While exploring several of Tokyo’s distinct neighborhoods, I sometimes failed to appreciate how huge Tokyo really is. Only by getting high up off the ground was I truly able to understand the size of the city which covers over 2000 square km. There are several places in town to get an phenomenal view from above, like the Skytree or the observation level of the Mori Art Museum, but for for those travelers really watching the budget there is a free option: Tokyo Metropolitan Government Building – centrally located in Shinjuku – offers amazing views from its observation decks and is open to the public for absolutely free.
Designed by respected architect Kenzo Tange, it was completed in 1990 and now houses the offices of the Tokyo Metropolitan Government, governing over all 23 wards of the city. It is also known as Tocho, or Tokyo City Hall, but definitely is not a typical bland municipal building.
It actually consists of 3 large structures, with the tallest Building #1 hosting the observation decks in its North and South towers. It’s truly an impressive building and caught our attention immediately when we saw it from a distance away. Very imposing, it dramatically separates at the 33rd floor into two towers that extend another 15 floors into the sky. Apparently the architect intended these two towers to be reminiscent of a Gothic cathedral, and I can appreciate the similarity (especially after seeing Grossmunster in Zurich). Certainly an interesting juxtaposition with it’s futuristic style.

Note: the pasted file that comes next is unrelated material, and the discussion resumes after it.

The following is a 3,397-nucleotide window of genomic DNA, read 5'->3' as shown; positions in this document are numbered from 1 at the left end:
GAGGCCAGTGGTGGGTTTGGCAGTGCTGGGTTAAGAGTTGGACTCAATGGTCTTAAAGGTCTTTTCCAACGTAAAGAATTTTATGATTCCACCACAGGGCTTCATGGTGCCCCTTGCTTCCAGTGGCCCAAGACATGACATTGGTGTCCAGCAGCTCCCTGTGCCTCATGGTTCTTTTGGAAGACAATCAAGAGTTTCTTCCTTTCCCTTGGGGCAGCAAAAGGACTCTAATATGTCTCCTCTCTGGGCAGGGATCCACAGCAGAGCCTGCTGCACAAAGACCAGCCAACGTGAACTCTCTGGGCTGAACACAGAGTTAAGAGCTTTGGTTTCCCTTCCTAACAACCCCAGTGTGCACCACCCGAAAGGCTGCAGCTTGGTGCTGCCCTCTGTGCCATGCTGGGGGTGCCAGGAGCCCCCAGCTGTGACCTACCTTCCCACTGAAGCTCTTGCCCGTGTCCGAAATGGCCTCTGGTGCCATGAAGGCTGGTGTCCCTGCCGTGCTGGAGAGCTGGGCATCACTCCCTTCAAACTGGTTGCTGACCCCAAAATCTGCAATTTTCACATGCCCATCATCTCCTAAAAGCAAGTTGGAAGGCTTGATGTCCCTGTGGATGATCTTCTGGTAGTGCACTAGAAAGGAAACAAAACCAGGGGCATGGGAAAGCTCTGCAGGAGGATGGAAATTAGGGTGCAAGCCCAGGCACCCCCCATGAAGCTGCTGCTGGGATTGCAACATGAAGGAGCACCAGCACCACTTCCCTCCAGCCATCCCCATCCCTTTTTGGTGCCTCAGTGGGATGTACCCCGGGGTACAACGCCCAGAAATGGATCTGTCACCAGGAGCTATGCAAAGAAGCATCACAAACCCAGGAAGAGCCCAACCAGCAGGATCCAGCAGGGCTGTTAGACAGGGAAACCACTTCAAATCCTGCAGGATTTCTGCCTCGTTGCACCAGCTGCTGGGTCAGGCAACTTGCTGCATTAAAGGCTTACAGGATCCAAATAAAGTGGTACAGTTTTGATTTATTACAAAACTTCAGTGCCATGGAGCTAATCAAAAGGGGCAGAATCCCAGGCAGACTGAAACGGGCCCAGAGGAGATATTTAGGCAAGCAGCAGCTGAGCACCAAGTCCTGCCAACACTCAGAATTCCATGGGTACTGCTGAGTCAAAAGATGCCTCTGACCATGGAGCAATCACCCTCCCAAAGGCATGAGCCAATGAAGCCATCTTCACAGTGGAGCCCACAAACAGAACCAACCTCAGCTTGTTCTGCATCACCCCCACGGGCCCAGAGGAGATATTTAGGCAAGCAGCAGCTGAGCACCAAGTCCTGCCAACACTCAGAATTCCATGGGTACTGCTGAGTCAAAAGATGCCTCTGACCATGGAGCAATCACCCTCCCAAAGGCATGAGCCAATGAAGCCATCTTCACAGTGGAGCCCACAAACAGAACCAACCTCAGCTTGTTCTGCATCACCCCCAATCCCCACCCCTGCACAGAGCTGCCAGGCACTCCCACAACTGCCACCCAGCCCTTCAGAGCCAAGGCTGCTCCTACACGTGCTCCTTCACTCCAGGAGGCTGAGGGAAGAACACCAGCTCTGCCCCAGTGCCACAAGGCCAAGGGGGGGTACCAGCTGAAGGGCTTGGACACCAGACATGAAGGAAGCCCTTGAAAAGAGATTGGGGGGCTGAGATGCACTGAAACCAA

The observatory areas are on the 45th floor, and its worth visiting both towers even though it requires going down the elevator to the ground level and then back up on a different elevator to the 45th floor of the second tower. They each offer different views revealing an incredible panorama of Tokyo and going 45 floors in mere seconds in a high speed elevator is an unusual experience in itself!
It was fascinating to look down on the mix of old and post war buildings, and see the structures spreading out as far as the horizon. Skyscrapers, lower residential buildings with the bright spots of green parks and red temples among the glass and concrete. A strong visual example of the contrast of ancient and new that Tokyo is known for.
If the weather is agreeable it’s possible to spot many popular Tokyo sites from here, and on exceptionally clear days even Mt Fuji is visible. Helpful signage is placed in the proper spots to show visitors where to look for different notable places.
There are friendly guides on-site to answer questions and point out interesting things about the view, and also a helpful tourist center on 2nd floor with information about destinations beyond Tokyo. I really enjoyed seeing the city this way- next time I’ll check out the evening view. North tower is open until 10:30pm!